You’d be hard pressed to find a single Trinbagonian kitchen that did not possess a tawa. From the Hindustani word meaning “iron plate”, tawas are flat, circular griddles made of metal that are used for cooking flat breads like the various types of roti and roast-bakes. The first tawas in T&T were used in earthen fireplaces called chulhas that would crumble each rainfall and need regular leepaying (plastering) with fresh clay. The tawa would sit atop a well stoked fire and dough flattened with a bilna (rolling pin) would be placed on top of it to cook. When it was time to flip the dough a simtah, or tong-like utensil, would be used, although the most skilful roti-makers would use swift and nimble hands and never be burned! However, the hallmark of a true tawa-master is in their ability to sakay—the tawa is pulled slightly off the fire and the partially cooked dough is made to face the direct flames! This makes the dough swell and some even let it get a nice toasting. Today little of these techniques has changed.
The tawa arrived on Caribbean shores through East Indian indentureship. For some time it was unclear if the East-Indians brought already forged tawas or wrought new ones on local soil so they could delight in traditional meals from their homeland. However, some historical accounts tell of the tawa being used at sea to cook on the boats that brought the indentured Indians. One thing is for sure though, the indentured servants who came here would have encountered a version of the tawa already on the islands! The baking stone or plattin was made of stone and used by the Afro-Trinidadians for making cassava bread. After the tawa was introduced some people continued to call it a baking stone.
Whatever you choose to call it, this ingenious utensil has undoubtedly been cemented in local culture— from everyday mealtime to fancy weddings, from Muslim hakikas to Hindu Ramayan Jhags. Due to travel and trade with India you can even find tawas in places that might surprise you like Romania, Croatia and Bosnia. Though ancient the tawa is yet to be outmoded and remains a gateway to a world of rotis like luxurious dhalpourri, essential sada, coveted buss-up-shut and exceptional dosti, not to mention the accompanying saucy talkaris, chokas, buljols and curries.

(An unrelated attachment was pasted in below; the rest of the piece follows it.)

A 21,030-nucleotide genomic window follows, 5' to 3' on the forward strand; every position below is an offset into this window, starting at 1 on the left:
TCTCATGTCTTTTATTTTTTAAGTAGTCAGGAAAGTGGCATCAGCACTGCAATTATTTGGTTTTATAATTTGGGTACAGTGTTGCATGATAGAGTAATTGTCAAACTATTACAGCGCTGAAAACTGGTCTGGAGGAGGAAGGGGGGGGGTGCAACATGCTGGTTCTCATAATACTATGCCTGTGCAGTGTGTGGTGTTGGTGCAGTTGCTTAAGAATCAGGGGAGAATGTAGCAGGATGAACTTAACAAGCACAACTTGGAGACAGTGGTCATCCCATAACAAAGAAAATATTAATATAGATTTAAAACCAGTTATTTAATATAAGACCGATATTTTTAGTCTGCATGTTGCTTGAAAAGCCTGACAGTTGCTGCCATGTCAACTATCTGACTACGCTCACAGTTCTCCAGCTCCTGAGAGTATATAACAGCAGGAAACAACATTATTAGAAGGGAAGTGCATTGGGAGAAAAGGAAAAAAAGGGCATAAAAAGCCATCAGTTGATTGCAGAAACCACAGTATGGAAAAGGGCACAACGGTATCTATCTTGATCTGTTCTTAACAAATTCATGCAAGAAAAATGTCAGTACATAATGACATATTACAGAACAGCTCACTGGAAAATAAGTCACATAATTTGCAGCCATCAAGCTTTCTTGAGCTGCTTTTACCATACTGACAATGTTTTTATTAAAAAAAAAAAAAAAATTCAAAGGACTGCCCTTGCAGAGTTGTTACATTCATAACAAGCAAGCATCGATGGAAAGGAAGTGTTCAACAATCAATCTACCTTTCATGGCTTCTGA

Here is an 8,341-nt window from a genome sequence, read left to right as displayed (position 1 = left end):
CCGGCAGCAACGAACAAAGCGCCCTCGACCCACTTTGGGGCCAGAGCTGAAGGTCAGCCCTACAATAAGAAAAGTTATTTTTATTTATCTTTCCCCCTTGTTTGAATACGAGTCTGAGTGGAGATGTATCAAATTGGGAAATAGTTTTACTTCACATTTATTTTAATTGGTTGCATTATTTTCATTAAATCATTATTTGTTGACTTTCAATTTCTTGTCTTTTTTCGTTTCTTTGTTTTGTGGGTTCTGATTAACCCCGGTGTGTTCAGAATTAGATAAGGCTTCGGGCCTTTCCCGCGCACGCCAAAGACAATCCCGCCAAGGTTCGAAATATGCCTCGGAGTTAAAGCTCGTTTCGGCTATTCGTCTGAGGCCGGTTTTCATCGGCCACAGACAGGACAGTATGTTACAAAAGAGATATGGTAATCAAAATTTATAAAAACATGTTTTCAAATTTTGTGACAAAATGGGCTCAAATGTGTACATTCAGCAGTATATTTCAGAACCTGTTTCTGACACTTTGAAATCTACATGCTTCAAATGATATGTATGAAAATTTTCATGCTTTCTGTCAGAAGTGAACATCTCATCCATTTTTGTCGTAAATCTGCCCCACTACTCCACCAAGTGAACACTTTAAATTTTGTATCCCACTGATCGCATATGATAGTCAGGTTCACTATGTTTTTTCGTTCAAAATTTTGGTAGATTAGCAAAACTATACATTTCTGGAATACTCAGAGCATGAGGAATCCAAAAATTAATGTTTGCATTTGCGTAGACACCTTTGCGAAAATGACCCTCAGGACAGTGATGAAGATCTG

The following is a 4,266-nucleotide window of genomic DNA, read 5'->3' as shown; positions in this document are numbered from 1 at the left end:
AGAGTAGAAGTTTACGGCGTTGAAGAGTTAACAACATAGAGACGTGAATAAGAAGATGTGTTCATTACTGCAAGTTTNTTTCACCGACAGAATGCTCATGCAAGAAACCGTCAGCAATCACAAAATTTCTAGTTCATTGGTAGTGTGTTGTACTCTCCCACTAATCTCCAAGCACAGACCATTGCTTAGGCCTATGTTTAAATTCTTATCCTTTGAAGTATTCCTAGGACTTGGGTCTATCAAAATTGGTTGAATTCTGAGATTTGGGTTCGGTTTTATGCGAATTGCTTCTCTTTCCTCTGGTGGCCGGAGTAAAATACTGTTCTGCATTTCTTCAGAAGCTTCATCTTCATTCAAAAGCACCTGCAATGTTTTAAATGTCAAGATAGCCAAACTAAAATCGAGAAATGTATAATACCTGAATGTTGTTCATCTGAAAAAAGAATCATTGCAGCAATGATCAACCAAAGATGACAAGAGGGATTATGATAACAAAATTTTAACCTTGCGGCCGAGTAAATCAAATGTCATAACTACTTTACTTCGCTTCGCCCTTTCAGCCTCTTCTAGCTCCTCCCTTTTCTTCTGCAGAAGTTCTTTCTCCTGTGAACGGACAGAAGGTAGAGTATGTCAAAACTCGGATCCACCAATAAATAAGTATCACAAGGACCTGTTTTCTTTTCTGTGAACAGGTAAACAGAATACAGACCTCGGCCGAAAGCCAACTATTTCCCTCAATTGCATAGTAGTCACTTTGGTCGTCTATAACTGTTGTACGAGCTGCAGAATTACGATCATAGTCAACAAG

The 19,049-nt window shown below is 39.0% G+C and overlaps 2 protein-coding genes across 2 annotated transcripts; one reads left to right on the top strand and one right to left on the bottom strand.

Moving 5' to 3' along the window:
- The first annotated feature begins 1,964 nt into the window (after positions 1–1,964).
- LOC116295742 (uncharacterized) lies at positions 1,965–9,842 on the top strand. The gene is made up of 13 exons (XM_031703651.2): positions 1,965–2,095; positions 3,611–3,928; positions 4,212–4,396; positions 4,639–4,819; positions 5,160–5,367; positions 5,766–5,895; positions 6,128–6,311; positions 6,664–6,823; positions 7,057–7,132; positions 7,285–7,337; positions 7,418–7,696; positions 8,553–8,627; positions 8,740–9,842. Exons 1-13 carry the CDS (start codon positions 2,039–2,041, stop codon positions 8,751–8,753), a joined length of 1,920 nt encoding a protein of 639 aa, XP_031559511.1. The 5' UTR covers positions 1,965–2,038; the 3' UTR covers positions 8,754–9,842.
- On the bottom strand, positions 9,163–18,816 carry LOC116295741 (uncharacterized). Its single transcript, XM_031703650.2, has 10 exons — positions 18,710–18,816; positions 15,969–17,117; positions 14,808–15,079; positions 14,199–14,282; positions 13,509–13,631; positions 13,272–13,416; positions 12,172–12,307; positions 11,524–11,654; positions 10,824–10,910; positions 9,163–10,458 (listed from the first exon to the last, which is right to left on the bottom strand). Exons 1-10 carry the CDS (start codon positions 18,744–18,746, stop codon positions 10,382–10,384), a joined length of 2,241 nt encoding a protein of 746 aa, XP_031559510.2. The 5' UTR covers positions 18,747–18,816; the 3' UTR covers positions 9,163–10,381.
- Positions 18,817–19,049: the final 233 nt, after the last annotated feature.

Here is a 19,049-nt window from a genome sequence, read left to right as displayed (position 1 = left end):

Dosti roti is a unique type of flatbread. The word “dosti” comes from the Hindi term for close friends and refers to the roti consisting twin layers stuck together. Its sometimes called 2-in-1 roti.
4 cups of flour
2 tsp baking powder
1 tsp salt
1 1/2 cups of water
4 tbsp of butter or ghee (softened).
1/4 cup of oil
One medium sized bowl / basin.
Bilna (rolling pin)
Basting brush (although traditionally a cloth is used)
1 In a bowl, combine flour, baking powder and salt.
2 Add water gradually and knead into a softened dough.
3 Leave to rest for about 10 minutes.
4 Divide dough into 8 small loyahs (balls of dough).
5 Using one loyah at a time, flatten into little circles.
6 Rub one flattened loyah with butter and sprinkle a little dry flour, then take an un-buttered one and stick it onto this one (this forms the two layers of your first dhosti).
7 Repeat with the remaining circles of dough. The 8 loyahs will give you 4 dosti rotis. Leave to rest for 35-45 minutes.
8 Heat tawa on medium heat.
9 Dust your bilna and surface for rolling out the rotis with some dry flour to prevent the dough from sticking.
10 Use your bilna and roll out each dough until they are approximately 8” in diameter.
11 Baste some oil onto your tawa and transfer the uncooked roti.
12 Cook the roti, spinning it every so often to allow the oil on the tawa to distribute evenly. Do this until the top layer begins to swell (it won’t happen all at once, it will look like many small air pockets).
13 Baste the top layer of the roti with oil and flip it.
14 Cook this side like you did before until it has toasty brown bits.